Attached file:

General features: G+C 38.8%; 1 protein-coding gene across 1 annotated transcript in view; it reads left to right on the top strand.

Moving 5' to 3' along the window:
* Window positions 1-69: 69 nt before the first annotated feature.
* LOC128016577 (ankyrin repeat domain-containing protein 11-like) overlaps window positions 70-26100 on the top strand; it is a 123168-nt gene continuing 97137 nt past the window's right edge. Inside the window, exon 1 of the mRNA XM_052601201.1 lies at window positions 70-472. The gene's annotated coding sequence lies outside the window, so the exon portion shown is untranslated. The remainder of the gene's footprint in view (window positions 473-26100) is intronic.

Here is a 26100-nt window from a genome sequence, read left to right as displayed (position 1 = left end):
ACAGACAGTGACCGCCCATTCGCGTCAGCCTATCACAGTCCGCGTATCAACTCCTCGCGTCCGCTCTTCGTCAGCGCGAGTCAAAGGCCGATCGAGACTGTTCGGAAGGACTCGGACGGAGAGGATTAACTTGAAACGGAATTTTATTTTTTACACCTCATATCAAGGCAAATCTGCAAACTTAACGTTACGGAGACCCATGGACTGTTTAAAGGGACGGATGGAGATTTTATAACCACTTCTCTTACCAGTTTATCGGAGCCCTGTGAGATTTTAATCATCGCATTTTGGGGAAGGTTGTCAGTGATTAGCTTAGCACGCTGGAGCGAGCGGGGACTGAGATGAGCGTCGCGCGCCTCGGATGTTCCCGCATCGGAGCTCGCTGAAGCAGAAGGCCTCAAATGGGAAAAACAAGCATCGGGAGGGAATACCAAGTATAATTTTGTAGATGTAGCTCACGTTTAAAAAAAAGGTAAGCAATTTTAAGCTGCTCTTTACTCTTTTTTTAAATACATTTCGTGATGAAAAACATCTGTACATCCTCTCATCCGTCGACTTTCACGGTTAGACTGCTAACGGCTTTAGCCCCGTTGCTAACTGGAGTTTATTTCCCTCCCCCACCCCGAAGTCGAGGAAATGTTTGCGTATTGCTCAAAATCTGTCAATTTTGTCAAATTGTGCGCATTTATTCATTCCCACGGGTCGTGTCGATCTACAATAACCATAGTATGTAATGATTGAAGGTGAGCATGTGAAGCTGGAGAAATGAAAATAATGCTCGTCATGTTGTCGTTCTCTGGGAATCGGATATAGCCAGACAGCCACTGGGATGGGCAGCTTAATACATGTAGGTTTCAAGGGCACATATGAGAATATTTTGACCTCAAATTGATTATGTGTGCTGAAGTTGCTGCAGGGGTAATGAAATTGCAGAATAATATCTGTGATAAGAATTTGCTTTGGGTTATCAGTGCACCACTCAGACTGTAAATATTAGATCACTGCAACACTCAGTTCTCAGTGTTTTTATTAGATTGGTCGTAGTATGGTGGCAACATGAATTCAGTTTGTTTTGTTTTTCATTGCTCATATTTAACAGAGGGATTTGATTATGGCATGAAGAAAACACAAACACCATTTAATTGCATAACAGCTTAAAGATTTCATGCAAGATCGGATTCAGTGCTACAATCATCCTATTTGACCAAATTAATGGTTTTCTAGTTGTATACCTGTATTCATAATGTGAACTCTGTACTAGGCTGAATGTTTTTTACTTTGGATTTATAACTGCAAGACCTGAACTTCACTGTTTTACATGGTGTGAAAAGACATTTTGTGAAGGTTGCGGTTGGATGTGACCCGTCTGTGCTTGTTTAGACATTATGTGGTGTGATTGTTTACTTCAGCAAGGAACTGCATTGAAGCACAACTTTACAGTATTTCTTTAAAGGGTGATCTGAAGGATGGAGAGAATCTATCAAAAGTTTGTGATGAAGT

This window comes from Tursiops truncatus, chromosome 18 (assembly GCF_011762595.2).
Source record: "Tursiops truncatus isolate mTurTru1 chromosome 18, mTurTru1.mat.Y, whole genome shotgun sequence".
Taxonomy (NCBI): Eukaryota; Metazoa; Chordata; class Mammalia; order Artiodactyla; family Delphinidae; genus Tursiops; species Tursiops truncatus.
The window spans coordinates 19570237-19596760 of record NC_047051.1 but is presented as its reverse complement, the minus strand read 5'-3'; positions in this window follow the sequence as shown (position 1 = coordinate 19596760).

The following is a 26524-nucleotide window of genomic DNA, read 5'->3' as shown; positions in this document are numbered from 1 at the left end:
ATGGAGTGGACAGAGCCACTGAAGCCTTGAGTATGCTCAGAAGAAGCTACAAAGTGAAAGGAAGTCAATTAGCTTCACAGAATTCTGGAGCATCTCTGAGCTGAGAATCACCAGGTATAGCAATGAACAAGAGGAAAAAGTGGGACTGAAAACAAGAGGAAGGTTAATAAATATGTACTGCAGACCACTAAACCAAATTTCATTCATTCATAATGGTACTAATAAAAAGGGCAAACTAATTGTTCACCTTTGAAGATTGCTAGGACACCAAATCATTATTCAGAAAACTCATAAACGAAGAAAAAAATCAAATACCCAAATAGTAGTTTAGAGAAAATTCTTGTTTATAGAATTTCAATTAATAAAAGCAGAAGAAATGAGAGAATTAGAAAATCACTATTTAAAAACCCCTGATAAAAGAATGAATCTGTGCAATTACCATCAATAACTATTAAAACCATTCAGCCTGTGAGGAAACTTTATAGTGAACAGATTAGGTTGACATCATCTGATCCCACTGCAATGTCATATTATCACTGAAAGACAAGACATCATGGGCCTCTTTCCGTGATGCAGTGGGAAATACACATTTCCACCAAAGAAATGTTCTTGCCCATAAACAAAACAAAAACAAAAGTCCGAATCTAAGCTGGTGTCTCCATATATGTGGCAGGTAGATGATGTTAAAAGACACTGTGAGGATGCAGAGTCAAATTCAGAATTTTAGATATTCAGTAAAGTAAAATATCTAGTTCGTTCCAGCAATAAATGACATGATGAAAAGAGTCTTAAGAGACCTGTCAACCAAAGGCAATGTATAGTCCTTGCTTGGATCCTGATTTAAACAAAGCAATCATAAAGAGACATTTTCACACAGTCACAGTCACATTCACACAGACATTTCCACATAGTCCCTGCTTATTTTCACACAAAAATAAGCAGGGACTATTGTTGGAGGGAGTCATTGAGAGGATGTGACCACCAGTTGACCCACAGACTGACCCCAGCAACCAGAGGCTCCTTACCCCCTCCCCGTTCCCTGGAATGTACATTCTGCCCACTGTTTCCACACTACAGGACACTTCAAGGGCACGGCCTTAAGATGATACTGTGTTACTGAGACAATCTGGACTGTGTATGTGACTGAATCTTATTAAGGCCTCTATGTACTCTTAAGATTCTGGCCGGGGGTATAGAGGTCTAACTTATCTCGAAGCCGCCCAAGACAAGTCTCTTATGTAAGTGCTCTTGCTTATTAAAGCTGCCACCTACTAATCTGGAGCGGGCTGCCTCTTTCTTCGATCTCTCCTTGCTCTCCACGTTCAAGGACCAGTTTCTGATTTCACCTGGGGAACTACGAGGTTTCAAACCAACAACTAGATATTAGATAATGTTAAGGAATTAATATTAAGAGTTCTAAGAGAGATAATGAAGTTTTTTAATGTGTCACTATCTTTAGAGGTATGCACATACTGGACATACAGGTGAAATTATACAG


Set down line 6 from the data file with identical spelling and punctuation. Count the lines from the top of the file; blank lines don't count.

ACAGACAGTGACCGCCCATTCGCGTCAGCCTATCACAGTCCGCGTATCAACTCCTCGCGTCCGCTCTTCGTCAGCGCGAGTCAAAGGCCGATCGAGACTGTTCGGAAGGACTCGGACGGAGAGGATTAACTTGAAACGGAATTTTATTTTTTACACCTCATATCAAGGCAAATCTGCAAACTTAACGTTACGGAGACCCATGGACTGTTTAAAGGGACGGATGGAGATTTTATAACCACTTCTCTTACCAGTTTATCGGAGCCCTGTGAGATTTTAATCATCGCATTTTGGGGAAGGTTGTCAGTGATTAGCTTAGCACGCTGGAGCGAGCGGGGACTGAGATGAGCGTCGCGCGCCTCGGATGTTCCCGCATCGGAGCTCGCTGAAGCAGAAGGCCTCAAATGGGAAAAACAAGCATCGGGAGGGAATACCAAGTATAATTTTGTAGATGTAGCTCACGTTTAAAAAAAAGGTAAGCAATTTTAAGCTGCTCTTTACTCTTTTTTTAAATACATTTCGTGATGAAAAACATCTGTACATCCTCTCATCCGTCGACTTTCACGGTTAGACTGCTAACGGCTTTAGCCCCGTTGCTAACTGGAGTTTATTTCCCTCCCCCACCCCGAAGTCGAGGAAATGTTTGCGTATTGCTCAAAATCTGTCAATTTTGTCAAATTGTGCGCATTTATTCATTCCCACGGGTCGTGTCGATCTACAATAACCATAGTATGTAATGATTGAAGGTGAGCATGTGAAGCTGGAGAAATGAAAATAATGCTCGTCATGTTGTCGTTCTCTGGGAATCGGATATAGCCAGACAGCCACTGGGATGGGCAGCTTAATACATGTAGGTTTCAAGGGCACATATGAGAATATTTTGACCTCAAATTGATTATGTGTGCTGAAGTTGCTGCAGGGGTAATGAAATTGCAGAATAATATCTGTGATAAGAATTTGCTTTGGGTTATCAGTGCACCACTCAGACTGTAAATATTAGATCACTGCAACACTCAGTTCTCAGTGTTTTTATTAGATTGGTCGTAGTATGGTGGCAACATGAATTCAGTTTGTTTTGTTTTTCATTGCTCATATTTAACAGAGGGATTTGATTATGGCATGAAGAAAACACAAACACCATTTAATTGCATAACAGCTTAAAGATTTCATGCAAGATCGGATTCAGTGCTACAATCATCCTATTTGACCAAATTAATGGTTTTCTAGTTGTATACCTGTATTCATAATGTGAACTCTGTACTAGGCTGAATGTTTTTTACTTTGGATTTATAACTGCAAGACCTGAACTTCACTGTTTTACATGGTGTGAAAAGACATTTTGTGAAGGTTGCGGTTGGATGTGACCCGTCTGTGCTTGTTTAGACATTATGTGGTGTGATTGTTTACTTCAGCAAGGAACTGCATTGAAGCACAACTTTACAGTATTTCTTTAAAGGGTGATCTGAAGGATGGAGAGAATCTATCAAAAGTTTGTGATGAAGT